A nice, clean Simplex Time Recorder.
Simplex Time Recorder. 1920’s.
The first time recorder I added to my collection. This is the smallest of my punch clocks. At 40 lbs., this is a lightweight, considering the fact that some of my other punch clocks weigh-in at almost 90 lbs. Mind you, I have never hung a time recorder on the wall!!
One reason we love time recorders so much is because of the daily personal relationships we like to imagine hundreds of employees having had with these machines once upon a time. A child can have a fond memory of laying on their grandparents’ living room floor listening to the rhythmic tick tock of a mantel clock and feeling peace. A wife can remember the long, slow gong of the grandfather clock in the hallway the moment she received news on the telephone of her husband’s passing.
After concluding the repairs and reassembly to the punch part, I had simply to wait while The Dial House, expert restorers out of Dallas, Georgia, worked their magic on this Simplex time recorder dial.
And what an incredible job Marth Smallwood and her staff have done. See for yourself:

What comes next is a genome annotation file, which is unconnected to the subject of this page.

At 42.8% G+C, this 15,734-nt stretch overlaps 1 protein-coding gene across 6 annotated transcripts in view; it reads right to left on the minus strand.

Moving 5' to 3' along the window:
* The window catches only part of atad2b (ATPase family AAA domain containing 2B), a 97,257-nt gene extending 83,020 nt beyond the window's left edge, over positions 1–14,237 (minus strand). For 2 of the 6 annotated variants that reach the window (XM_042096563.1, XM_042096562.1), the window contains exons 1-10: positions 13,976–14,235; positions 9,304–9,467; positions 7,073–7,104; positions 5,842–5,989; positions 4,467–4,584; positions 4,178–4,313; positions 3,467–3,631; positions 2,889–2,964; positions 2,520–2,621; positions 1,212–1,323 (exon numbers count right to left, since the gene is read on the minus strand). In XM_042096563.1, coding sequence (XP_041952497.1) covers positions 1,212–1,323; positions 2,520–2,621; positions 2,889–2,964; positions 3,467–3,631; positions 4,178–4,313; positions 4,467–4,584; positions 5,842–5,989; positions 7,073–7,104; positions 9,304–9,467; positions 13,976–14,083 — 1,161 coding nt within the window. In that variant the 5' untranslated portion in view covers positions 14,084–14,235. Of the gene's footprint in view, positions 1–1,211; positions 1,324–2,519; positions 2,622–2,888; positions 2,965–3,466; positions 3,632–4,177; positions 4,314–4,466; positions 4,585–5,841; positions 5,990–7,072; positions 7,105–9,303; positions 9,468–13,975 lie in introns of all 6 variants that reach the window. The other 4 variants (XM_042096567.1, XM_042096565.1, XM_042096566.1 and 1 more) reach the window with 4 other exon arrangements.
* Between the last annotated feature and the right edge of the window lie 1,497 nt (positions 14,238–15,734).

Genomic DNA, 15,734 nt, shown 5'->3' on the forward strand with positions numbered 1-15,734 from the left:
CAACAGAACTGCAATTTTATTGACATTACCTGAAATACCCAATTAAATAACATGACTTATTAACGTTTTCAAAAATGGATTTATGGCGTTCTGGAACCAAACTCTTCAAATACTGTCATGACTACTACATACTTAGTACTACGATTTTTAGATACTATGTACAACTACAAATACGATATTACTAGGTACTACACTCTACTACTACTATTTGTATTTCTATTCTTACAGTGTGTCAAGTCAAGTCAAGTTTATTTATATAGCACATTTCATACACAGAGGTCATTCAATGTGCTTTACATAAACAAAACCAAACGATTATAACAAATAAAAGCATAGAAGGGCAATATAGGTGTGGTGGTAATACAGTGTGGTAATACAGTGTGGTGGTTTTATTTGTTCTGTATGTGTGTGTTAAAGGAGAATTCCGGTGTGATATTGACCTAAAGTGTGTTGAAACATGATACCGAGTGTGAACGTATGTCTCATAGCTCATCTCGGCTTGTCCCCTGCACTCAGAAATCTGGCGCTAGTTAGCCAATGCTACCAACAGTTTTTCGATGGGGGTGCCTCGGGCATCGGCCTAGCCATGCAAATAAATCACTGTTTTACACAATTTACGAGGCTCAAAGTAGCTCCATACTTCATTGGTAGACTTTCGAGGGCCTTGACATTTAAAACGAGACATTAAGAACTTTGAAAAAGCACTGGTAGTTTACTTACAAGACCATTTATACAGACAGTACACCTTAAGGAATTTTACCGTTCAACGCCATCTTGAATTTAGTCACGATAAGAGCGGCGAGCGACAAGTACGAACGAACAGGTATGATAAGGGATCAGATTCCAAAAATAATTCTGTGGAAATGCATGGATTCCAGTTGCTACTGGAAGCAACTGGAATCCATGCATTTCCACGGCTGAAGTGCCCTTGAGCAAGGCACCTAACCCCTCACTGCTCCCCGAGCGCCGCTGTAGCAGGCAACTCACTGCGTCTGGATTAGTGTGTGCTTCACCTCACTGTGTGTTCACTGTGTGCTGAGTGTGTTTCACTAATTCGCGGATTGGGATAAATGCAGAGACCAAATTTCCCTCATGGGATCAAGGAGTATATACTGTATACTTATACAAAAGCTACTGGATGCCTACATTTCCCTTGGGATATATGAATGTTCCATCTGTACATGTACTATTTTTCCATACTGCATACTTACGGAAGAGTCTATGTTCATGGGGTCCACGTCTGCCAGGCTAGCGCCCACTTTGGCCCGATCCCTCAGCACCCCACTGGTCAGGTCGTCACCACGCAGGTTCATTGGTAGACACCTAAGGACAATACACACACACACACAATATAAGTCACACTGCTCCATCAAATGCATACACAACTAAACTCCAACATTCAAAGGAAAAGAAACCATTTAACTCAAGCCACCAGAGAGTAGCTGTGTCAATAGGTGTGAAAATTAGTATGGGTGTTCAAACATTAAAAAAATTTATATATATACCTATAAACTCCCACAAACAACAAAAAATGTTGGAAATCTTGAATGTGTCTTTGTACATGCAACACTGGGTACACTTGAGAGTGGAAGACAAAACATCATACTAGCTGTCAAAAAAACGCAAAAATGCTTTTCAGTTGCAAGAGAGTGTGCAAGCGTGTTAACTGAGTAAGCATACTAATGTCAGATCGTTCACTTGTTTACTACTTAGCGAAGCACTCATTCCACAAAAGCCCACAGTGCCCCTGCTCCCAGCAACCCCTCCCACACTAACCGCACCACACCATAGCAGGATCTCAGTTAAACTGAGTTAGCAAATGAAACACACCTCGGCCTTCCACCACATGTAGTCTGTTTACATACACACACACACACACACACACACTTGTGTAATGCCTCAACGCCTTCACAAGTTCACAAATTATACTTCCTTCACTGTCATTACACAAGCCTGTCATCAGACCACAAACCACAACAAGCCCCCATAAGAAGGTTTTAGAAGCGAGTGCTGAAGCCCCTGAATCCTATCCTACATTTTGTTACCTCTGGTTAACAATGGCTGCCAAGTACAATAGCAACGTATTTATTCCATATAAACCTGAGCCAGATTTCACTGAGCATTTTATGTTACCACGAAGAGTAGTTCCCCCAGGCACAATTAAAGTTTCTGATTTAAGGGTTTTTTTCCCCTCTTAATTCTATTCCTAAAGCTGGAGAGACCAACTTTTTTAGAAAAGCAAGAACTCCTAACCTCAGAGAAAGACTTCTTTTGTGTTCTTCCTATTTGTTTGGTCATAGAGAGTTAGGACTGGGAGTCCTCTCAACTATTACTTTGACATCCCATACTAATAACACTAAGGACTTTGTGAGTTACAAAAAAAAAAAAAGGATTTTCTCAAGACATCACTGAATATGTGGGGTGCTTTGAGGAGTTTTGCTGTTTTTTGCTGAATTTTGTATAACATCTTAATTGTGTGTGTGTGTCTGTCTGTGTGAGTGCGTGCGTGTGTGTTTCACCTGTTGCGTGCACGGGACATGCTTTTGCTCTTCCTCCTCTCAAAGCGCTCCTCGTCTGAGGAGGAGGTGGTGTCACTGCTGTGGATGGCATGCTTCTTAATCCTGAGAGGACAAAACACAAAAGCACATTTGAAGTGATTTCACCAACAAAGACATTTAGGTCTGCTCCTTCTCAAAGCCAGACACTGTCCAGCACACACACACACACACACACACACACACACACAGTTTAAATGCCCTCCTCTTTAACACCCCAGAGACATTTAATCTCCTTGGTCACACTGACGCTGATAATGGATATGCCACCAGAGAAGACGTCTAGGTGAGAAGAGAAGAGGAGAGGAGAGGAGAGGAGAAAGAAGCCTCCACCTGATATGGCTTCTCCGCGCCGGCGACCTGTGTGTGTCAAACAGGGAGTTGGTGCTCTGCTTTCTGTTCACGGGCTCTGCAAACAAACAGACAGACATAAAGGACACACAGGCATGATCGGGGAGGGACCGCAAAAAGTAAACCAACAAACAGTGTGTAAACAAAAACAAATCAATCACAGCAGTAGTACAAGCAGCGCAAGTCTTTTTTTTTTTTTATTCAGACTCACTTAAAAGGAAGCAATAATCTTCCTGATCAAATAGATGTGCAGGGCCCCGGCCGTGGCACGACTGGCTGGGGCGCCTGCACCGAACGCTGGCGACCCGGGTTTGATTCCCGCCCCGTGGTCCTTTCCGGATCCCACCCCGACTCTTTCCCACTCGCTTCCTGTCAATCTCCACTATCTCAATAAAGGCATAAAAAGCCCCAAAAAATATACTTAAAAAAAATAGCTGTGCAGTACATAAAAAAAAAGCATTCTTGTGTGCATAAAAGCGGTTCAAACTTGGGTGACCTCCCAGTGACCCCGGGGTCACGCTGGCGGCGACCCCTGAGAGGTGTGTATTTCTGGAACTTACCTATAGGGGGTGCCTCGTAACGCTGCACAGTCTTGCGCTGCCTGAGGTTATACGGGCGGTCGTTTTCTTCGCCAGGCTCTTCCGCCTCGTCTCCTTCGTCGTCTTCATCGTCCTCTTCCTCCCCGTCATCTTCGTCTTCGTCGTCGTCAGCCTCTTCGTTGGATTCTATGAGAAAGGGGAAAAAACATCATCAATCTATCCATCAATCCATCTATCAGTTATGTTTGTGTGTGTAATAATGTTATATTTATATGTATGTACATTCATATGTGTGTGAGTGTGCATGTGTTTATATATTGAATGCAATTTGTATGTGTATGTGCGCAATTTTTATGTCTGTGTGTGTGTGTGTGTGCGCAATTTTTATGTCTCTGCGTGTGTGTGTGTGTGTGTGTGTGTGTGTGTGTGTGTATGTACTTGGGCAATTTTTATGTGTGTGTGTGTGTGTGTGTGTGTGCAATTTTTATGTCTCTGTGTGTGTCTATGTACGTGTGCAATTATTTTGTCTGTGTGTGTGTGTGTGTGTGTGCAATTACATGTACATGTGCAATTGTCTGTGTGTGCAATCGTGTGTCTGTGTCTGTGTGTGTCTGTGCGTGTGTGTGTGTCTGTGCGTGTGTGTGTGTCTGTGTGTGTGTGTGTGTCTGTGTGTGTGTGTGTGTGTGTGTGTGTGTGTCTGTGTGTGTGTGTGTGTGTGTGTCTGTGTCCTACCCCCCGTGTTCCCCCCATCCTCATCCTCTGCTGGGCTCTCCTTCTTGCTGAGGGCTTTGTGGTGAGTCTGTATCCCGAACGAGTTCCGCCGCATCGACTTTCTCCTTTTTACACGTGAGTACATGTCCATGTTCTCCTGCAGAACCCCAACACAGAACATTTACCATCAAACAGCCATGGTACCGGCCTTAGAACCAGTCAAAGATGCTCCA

See the previous posts about this project:
Time recorders are some of our favorite clocks. Check out our category page for other units in our collection. The movements for these clocks tend to be larger and easier to work on, a factor a watch repairman would scoff at, perhaps, but to each his own.
This is a very nice example of an early Simplex Time Recorder (Punch Clock).
I am in the process of a restoration on this clock. The job will not involve much work to the cabinet. As the case is in reasonable condition, refinishing will not be required. The movement and time recording mechanism will take most of my attention.
As you can see by the photos, the face is in bad condition. This is one part of clock work that has to be done by a specialist, in this case the dial has been sent to The Dial House in Georgia.